From the NES era, ‘Punch Out’ is definitely my favourite. I also have a lot of affection for the ‘Megaman’ games. I even have the coffeetable book of the artwork for that series. I have the Megaman collections that have been made available on the Xbox (and all other current platforms) and love revisiting them. It’s especially fun to try out the ones I’m not as familiar with. In their day, I kinda got sick of them around the 4th one, so playing parts 5, 6 and the ‘Megaman X’ series is a mostly new experience.

    Even though they were stragglers, I also always had a lot of affection for the ‘Adventure Island’ games. They were always behind whatever Mario was doing in terms of gameplay and graphics, but they were always fun. The cheerful music and tropical setting were just so pleasant.

    • Josh Zyber
      Author

      It’s funny, I love all the 8-bit Mega Man games, but I never much liked any of the Mega Man X titles, even though they’re superficially pretty much the same thing.

      • Opinionhaver

        The first Mega Man X is one of the greatest games ever made and I say that with no hyperbole. When you see an attractively priced SNES Classic at Best Buy, as a Mega Man fan, please revisit it.

        • Josh Zyber
          Author

          I never had an SNES so I don’t think I played that one. I did, however, play through the sequels that wound up on PlayStation (PS1).

          I did enjoy the Mega Man Legends games where they moved him to 3D.

          • The Mega Man games on the PS1 were awful. But I agree, the ones on the SNES were great. Never cared much for the series until it hit the SNES, and never really cared for it since, but the SNES had great Mega Man games.

            As for the SNES Classic Mini, I got one of those as well. Interesting to note that the plugs are the same on the controllers, so your extension cables for the NES Mini work on the SNES Mini as well. I haven’t tried to see if I can use my SNES Mini controller on the NES yet – I got no one to play with, so whatever. But yeah, the SNES Mini has some AWESOME games. I had never played Earthbound before (the price when it launched put it out of reach of many, and it never really ever went down in price, and I just forgot about it until the SNES Mini).

  5. Pedram

    I’m sure you know that the included games are not technically all it’ll ever play. There are pretty easy ways to make it play more.

    Also, the fact that the original Contra wasn’t included in the bundle is criminal. It’s one off the best classic games. The included sequel isn’t as good.

    • njscorpio

      The reason why I first modded my NESC was to change Punch-Out back to Mike Tyson’s Punch-Out. It just isn’t the same if you aren’t busting your ass to try and knock out Mike.

      • Chaz

        You know, I don’t think I ever noticed that lol, totally forgot about that being his game and the one of the system isn’t that. I’ll have to fix that now 😉

        • I loaded Mike Tyson as well. It is so much more fun to beat up on Mike Tyson than on Mr Dream.

          Also, check out the Famicom Disk System versions of The Legend of Zelda and Doki Doki Panic.

          My all time favorite NES game wasn’t on the NES Mini, and is largely forgotten – The Battle of Olympus. MAN, I forgot how hard that game is, and it is almost impossible to beat even the first boss on an LCD or LED due to needing precision timing

  6. Chaz

    This and the SNES classic were must buys for me, but there IS a way to get other games on there and its super easy to do it with hardly any time invested. Obviously not going to go into that but since most games will never see the light of day again, I have no issues paying proper money for this and putting some old classics on that I used to play that I will never be able to pick up again….sorry but I’m not spending hundreds to pay others for actual cartridges that are no longer truly available to purchase, none of that money goes to Nintendo or the companies that own/made the game.

    Now if we could get a PROPER Genesis system or better yet, one that could have SEGA CD games installed since they can easily be run without an actual CD anymore, that would be awesome, that crappy Genesis knock off is NOT a good example of how to make that work, that thing is a piece of garbage with tons of issues…..hoping Nintendo does the rumored N64 one at some point and please, for the love of all, put WWE No Mercy on there 🙂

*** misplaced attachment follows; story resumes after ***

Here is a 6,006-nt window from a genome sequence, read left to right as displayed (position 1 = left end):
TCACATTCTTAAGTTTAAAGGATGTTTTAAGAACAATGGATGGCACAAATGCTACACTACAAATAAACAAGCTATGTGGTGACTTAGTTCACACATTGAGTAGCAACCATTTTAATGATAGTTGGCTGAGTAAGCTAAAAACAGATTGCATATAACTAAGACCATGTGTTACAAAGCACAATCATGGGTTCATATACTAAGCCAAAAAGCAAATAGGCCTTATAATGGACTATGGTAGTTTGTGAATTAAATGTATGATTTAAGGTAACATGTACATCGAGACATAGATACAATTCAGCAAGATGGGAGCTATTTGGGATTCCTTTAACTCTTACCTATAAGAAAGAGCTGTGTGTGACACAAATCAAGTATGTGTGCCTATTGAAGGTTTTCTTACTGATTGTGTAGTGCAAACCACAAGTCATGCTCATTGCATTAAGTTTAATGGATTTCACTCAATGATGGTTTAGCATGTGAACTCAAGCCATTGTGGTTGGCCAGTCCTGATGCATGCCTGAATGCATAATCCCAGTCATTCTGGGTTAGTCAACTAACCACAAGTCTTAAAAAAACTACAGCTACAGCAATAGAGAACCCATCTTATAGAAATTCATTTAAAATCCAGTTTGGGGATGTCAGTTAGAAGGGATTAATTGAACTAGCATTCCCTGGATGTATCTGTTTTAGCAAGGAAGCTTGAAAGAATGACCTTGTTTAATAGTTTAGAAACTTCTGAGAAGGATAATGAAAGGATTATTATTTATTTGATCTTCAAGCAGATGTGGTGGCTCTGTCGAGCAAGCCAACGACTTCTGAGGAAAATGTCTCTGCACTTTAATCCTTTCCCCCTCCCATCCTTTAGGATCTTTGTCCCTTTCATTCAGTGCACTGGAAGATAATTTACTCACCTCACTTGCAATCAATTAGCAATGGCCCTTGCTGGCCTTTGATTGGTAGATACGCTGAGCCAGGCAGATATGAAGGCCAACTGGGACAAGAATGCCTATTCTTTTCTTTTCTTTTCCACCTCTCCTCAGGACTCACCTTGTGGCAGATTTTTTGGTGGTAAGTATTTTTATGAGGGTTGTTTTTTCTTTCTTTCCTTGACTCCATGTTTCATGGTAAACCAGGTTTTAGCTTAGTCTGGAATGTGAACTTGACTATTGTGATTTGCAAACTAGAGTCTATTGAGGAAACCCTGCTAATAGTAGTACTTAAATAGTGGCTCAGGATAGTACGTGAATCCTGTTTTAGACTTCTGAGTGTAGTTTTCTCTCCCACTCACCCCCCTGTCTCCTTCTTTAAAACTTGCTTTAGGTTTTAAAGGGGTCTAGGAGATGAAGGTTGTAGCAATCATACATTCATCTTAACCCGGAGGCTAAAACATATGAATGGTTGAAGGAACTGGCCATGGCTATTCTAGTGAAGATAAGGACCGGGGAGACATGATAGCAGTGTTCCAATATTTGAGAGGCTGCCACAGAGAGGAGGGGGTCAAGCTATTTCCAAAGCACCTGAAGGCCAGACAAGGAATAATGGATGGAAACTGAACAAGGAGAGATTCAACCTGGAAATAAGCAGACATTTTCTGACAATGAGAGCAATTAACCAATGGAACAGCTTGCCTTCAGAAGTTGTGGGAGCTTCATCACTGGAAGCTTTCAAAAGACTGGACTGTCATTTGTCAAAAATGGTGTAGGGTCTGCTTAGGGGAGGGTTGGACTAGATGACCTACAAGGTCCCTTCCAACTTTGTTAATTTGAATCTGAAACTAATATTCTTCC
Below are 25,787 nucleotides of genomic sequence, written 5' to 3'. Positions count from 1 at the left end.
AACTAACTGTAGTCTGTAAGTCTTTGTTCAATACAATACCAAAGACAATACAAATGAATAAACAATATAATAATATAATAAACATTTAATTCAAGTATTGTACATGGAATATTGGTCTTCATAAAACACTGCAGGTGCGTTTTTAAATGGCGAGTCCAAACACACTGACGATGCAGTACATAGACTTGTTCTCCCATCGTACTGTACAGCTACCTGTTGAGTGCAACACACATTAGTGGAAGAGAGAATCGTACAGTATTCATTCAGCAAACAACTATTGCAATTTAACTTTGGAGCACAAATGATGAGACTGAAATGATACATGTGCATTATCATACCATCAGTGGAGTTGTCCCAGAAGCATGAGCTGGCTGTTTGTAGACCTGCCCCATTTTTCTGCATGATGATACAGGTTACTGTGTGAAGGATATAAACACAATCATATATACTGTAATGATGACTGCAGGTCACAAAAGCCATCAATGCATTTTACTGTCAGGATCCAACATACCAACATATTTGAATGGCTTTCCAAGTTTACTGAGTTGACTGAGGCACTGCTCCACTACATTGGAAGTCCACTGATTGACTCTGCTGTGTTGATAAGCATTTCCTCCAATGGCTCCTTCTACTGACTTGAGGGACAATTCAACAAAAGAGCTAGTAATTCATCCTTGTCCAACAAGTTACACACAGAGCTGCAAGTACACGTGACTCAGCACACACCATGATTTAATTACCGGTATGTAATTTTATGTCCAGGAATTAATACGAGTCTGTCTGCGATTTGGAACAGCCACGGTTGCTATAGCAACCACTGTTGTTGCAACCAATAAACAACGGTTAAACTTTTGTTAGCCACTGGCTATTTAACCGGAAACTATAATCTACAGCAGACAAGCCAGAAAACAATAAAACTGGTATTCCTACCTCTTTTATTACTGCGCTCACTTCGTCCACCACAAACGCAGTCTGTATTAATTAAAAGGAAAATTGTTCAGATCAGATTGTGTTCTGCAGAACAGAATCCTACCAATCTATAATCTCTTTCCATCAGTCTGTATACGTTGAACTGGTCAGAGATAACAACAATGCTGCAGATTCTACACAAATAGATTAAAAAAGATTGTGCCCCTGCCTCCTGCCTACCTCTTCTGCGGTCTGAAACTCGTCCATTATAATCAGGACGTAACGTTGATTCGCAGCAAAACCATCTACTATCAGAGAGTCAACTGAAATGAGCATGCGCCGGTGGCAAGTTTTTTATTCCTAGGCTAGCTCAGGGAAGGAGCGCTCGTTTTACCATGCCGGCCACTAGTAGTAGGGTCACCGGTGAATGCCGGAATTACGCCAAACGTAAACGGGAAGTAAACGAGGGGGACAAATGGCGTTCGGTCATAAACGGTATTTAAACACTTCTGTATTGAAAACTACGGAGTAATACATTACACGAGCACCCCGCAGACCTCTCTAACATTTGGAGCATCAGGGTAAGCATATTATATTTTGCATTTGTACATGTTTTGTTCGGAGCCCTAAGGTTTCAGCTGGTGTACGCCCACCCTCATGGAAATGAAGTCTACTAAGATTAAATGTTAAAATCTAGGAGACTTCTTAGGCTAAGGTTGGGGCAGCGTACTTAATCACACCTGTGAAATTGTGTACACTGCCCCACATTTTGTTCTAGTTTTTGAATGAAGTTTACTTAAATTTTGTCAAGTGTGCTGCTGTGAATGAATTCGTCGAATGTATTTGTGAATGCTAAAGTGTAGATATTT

• I would imagine as you start coming into newer generation consoles, the price will start going up. The NES and the SNES Mini have the exact same internals – the same processor, the same amount of ram, the same amount of solid state storage (I think its like 2 gig, but I may be wrong). So that is plenty to hold every NES rom, and a few dozen SNES Roms. But you get to the N64 and you might be able to put 20 games on the system. Sega CD, maybe 5-15, depending on the game (Night Trap alone would take up most of the storage space). Gamecube, maybe 2-3 games. Well, of course, you could just increase the amount of Solid State storage – and that is where the problem comes in – you suddenly start significantly increasing the cost of the system. And once you start needing 3D chips, and faster CPUs, and more ram, you are increasing the cost of the units again.

      I think they should do a Gameboy Advanced Macro next (with original Gameboy, Gameboy Color and Gameboy Advanced Games)

      • I am not even sure what games, other than GoldenEye, was even on the N64. I jumped ship and went team Sony – Nintendo’s loss of Square over them dropping the CD was the main reason, but also, the N64 controller was hideous, and IMHO, the worst video game controller ever made. I think there was a Mario game and a Zelda game that I played on emulators, with the Zelda games getting a later Gamecube release, but those were hard to find.

        Still, once again, expect the n64 to only have around 20 games

        I would have to look at the games list again, but while both systems had 1st party titles, I am thinking they only made up about a third of the offering. However, that gets tricky when you have games that were released by Nintendo but programed by someone else (the original Final Fantasy, Super Mario RPG, Donkey Kong Country, StarFox, or licensed games such as SimCity).

        But yeah, I would be surprised if there were any THQ games due to studio acquisitions. Which means no Tony Hawk either, but that is fine – the N64 version was garbage.

        • Bolo

          I skipped owning the entire 5th and 6th generation of consoles. I found almost everything about the games of that era to be clunky and ugly. It felt like a learning period, during which they were figuring out 3D. In most cases, I would rather play the modern iteration of any of the games I liked from that period.